The latest superhero flick to hit the big screens has arrived, and features pretty much everyone you can name from the DC Universe, including Superman, Batman, and the rest of the Justice League. But this isn’t some overwrought angst fest a la Superman V Batman: Dawn of Justice, nor is it some galaxy-spanning epic, a la Infinity War. This is Teen Titans Go! To the Movies, a full-length film based on the Teen Titnas Go! (itself a spinoff of Cartoon Network’s beloved Teen Titans, that ran from 2003-2006) series of animated shorts.
Audiences might ignore it
On first glance, it would be easy to dismiss Teen Titans Go! To the Movies and the show it’s based on (Teen Titans Go!) as mere mockeries of their much-beloved predecessor. However, in doing so, one would be making the mistake of missing out on a frequently funny, heartfelt tribute to DC’s iconic characters. Unfortunately, with blockbusters like Mission: Impossible – Fallout, BuyBust, and even Mamma Mia 2 currently duking out for moviegoers’ attention, it’s a mistake many moviegoers have probably already made.
The plot is awesomely ridiculous
The film opens with the Titans –Robin, Starfire, Cyborg, Beast Boy, and Raven– being turned away from the premiere of the latest Batman movie (fittingly titled, “Batman Again”), on account of their not being considered real heroes. When he learns that even Batman’s belt(!) and butler have films on the way, Robin reveals that he has always dreamed of starring in or being the subject of his own superhero movie. In order to help the Boy Wonder realize his dream, the Titans set out attract studio attention by fighting a villain they can build their credibility with.
As sequences of escalating hilarity detail the team’s search for an arch-nemesis to call their own, which ends when they cross paths with Slade Wilson (The Lego Batman Movie’s Will Arnett). Slade is out to capture a precious gem he needs to enslave the world, and it’s up to the Titans to thwart his evil scheme.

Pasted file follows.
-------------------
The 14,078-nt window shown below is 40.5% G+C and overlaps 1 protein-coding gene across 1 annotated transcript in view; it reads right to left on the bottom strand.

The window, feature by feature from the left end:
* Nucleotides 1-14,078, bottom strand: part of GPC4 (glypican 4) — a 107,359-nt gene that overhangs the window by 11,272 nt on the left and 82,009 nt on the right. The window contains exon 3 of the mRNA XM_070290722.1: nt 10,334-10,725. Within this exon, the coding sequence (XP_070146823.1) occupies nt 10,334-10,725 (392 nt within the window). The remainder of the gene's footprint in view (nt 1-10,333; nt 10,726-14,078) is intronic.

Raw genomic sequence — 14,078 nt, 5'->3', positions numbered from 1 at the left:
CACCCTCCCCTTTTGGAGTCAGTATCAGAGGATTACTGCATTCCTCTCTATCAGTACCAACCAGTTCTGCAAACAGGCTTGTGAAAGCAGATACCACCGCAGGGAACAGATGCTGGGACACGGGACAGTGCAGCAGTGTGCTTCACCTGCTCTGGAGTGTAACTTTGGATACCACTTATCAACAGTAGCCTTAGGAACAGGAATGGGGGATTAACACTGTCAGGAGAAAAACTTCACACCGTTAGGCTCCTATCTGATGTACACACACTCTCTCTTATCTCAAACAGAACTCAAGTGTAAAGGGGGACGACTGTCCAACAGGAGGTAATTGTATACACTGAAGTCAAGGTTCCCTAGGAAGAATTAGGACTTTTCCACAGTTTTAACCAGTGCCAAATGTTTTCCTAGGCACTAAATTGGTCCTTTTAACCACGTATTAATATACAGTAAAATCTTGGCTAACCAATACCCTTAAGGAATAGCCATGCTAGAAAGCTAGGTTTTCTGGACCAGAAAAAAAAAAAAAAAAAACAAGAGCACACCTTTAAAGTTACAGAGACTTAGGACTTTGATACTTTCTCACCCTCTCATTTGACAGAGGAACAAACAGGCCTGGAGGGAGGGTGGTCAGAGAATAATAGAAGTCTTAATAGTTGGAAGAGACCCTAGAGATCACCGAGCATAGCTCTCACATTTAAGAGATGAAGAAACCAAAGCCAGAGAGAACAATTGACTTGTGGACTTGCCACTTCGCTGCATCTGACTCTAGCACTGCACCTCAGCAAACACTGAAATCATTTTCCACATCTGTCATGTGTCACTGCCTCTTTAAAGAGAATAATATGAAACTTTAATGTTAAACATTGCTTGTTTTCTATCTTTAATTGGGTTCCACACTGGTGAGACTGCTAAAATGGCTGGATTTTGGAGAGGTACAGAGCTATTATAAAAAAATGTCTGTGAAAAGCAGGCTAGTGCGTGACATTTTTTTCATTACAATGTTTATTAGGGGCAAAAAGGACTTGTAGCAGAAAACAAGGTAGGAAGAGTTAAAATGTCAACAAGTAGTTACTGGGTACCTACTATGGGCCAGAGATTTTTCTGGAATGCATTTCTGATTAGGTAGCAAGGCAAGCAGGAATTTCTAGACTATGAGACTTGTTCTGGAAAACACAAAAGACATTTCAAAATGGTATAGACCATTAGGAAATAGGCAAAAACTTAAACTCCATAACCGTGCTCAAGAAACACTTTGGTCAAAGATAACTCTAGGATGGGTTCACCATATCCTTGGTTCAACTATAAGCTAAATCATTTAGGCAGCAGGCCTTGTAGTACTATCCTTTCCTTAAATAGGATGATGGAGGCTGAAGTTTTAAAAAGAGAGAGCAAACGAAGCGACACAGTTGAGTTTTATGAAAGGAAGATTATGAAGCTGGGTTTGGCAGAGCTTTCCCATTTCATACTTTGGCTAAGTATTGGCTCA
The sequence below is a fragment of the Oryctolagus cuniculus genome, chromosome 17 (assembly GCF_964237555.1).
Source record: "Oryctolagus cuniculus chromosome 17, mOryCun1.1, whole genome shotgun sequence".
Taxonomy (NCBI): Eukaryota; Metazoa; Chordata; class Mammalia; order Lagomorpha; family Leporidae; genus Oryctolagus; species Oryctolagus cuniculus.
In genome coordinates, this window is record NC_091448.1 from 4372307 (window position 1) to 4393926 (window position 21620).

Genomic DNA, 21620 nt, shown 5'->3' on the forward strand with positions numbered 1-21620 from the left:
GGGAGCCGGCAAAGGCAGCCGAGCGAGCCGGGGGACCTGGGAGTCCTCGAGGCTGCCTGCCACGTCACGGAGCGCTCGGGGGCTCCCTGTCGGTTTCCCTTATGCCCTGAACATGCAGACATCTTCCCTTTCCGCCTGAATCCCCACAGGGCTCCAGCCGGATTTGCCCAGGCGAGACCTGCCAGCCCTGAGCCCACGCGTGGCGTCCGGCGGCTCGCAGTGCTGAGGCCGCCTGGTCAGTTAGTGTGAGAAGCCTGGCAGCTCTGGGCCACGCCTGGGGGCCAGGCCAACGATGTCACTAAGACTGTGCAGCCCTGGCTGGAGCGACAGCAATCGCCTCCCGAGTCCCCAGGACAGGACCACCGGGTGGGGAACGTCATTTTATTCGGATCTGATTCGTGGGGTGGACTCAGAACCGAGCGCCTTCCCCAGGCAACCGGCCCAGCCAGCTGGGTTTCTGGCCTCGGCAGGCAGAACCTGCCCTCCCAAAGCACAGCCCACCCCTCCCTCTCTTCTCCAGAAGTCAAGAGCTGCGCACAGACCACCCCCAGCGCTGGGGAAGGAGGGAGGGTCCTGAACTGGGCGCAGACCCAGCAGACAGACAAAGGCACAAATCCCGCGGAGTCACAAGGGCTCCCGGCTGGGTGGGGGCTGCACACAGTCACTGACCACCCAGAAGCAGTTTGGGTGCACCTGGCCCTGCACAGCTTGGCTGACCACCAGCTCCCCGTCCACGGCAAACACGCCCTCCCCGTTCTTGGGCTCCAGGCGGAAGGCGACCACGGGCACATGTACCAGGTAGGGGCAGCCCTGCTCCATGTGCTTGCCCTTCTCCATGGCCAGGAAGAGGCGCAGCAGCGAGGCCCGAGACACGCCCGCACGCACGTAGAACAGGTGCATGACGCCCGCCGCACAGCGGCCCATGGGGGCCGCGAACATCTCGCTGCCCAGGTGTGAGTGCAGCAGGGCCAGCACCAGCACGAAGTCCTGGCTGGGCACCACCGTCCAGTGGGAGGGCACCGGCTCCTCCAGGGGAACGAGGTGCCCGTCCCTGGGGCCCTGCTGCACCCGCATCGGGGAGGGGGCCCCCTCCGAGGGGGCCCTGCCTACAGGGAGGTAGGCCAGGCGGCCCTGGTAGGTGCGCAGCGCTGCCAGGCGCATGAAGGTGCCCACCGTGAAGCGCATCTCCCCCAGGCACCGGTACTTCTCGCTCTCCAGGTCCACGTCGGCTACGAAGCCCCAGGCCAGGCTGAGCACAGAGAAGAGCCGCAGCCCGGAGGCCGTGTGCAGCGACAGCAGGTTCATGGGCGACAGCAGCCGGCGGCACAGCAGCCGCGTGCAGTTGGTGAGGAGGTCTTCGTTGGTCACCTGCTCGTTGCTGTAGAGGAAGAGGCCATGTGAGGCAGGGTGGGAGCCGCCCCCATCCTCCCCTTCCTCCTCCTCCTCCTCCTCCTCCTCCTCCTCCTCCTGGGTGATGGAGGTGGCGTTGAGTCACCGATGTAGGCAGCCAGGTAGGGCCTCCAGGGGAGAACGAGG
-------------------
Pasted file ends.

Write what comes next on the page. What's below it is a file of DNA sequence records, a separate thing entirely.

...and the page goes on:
Will Slade be the villain of their dreams or will the Titans’ inherent goofiness stop Robin from getting his movie?
It embraces its TV roots
Teen Titans Go! To the Movies was in good hands from the get-go, written and produced by series showrunners Michael Jelenic and Aaron Horvath, with directing handled by Horvath and producer Peter Rida Michail. Ostensibly set during the series’ fifth season, it feels very much a part of what ‘s been established on TV, albeit with a bigger budget, yet remains instantly accessible to anyone who’s never seen an episode.
Where the show consists mainly of 15-minute shorts built on gags, slapstick, and one-liners, the film is…mostly the same, but with an extended running time.
It’s a musical!
At its core, To the Movies has a lot in common with your typical Disney animated flick, being a film about discovering, in the face of adversity, what really matters in life (ie. FRIENDSHIP and/or FAMILY) while dishing out a catchy tune or two. In this case, the song is “Upbeat Inspirational Song About Life”, an 80s-style power ballad that the Titans use to alleviate Robin’s depression over his Hollywood dream. Now, this would be enjoyable enough on its own, but the inclusion of Michael Bolton’s vocals as a tiger make this one for the ages. Now, we don’t know when he developed a sense of humor (though one surmises it was around the time he did “Jack Sparrow” with Lonely Island), but we honestly can’t complain.